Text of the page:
• http://www.flickr.com/photos/200ok/2320768044/sizes/l/ Plan time for it Secondly, as you know that a slow process of organisational understanding and change needs to happen, be sure to include it in your project schedule. Allow time for it.
    • http://www.flickr.com/photos/lovedaylemon/3994189754/sizes/o/in/pool-45577906@N00/ Sit down with everyone & do a stakeholder analysis What to allow time for? Well, begin with really sitting down with *all* stakeholders of the project within the government and understand their needs, fears and agendas, and what they think of the other stakeholders. Gain their trust. Draw up a map of possible conflicts, and how you might manage them.
    • i Find & nurture your insider champion It‘s of crucial importance to have an administrative as well as political champion within the government who is able to defend your project against internal resistance and be your eyes and ears. Do everything to help him/her help you, and never do anything that would threat his/her trust in you. bpb | Bundeszentrale für politische Bildung | Sebastian Deterding | 6.12.2007
    • http://www.flickr.com/photos/uon/3930986548/ Get the mandate, budget & person for it Also, get the mandate, budget and the right (communicative, empathetic, inspiring …) person to work full time as the communicator/evangelist/whatever on your side with the governement. Your regular project manager will not have the time to both manage the project and the organisational change communication at the same time.
    • http://www.flickr.com/photos/29007475@N08/3652514124/sizes/o/ Collect & tell war stories – from gvt. projects Your most important tool are graspable, emotional stories from real other government projects. Tell what worked and didn‘t work, and why. «This ministry didn‘t immediately publish the user comments online – as a consequence, they had only three comments in a 500.000 EU project.» Things like that.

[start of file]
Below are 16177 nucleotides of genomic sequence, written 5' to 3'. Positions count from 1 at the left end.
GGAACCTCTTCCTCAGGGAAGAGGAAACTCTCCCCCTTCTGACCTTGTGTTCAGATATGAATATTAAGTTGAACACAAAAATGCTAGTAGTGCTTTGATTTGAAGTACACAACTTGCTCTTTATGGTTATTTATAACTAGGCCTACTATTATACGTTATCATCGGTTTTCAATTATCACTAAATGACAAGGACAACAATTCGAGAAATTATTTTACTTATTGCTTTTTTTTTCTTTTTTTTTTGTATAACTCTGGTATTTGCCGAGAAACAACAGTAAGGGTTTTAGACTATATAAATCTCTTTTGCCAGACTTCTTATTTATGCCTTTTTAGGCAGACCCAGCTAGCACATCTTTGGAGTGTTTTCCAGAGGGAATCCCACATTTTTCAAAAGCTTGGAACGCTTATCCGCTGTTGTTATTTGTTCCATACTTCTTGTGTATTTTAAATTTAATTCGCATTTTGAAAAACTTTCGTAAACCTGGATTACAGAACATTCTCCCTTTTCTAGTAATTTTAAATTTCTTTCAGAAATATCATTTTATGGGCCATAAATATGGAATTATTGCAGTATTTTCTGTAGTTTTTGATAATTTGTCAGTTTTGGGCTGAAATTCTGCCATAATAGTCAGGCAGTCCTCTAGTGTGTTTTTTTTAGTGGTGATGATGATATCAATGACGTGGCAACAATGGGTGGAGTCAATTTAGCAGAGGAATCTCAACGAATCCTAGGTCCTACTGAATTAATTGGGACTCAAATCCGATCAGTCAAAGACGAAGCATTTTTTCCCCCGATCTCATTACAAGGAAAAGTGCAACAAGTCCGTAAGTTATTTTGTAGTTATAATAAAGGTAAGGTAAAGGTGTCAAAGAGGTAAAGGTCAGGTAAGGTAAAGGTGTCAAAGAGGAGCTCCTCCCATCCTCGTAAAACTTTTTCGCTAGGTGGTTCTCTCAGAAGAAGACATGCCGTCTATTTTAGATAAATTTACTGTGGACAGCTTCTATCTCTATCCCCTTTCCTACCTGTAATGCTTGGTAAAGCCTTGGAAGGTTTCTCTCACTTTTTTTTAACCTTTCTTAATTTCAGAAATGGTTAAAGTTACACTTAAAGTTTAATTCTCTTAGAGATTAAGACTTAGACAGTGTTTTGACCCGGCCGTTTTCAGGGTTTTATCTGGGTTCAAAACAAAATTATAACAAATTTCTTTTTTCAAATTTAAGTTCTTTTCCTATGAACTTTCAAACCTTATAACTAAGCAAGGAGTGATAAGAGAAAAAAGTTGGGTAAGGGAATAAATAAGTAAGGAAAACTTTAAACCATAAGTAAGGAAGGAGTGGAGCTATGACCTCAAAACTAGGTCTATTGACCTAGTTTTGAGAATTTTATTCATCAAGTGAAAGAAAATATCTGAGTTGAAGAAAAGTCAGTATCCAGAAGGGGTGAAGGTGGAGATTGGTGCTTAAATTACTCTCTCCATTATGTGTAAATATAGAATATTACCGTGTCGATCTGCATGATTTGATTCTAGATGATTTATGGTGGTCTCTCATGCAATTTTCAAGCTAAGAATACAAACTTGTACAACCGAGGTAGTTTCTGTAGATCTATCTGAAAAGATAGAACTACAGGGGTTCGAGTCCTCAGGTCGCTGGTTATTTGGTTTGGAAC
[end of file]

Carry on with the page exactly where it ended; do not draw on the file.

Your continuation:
• http://www.flickr.com/photos/julian_oliver/2957846920/sizes/l/ Forestall fears by addressing them In doing so, prove trustworthiness and empathy by directly addressing the fears of the officials (bad media coverage, extremist spamming), relating stories how you will take care of those perceived threats and why your way of dealing with them worked in the past.
    • http://www.flickr.com/photos/mygenesis/2066268343/sizes/o/ Create organisational distance If you are able to affect this, create as much organisational distance between the project and the government – set up a scientific advisory board that acts as a cushion, make your site a foundation funded by the government – everything that keeps them from micromanaging you and gives them the media breathing room not to be directly identified with you.
    • Have bargains – or token decisions Know that you will have to do some hard bargaining – so figure what you are willing to give away in terms of openness, participation etc. and still make your project work. If everything fails, offer token decisions like «Which hue of blue would you like?», foreclosing the question whether the site should be yellow or green.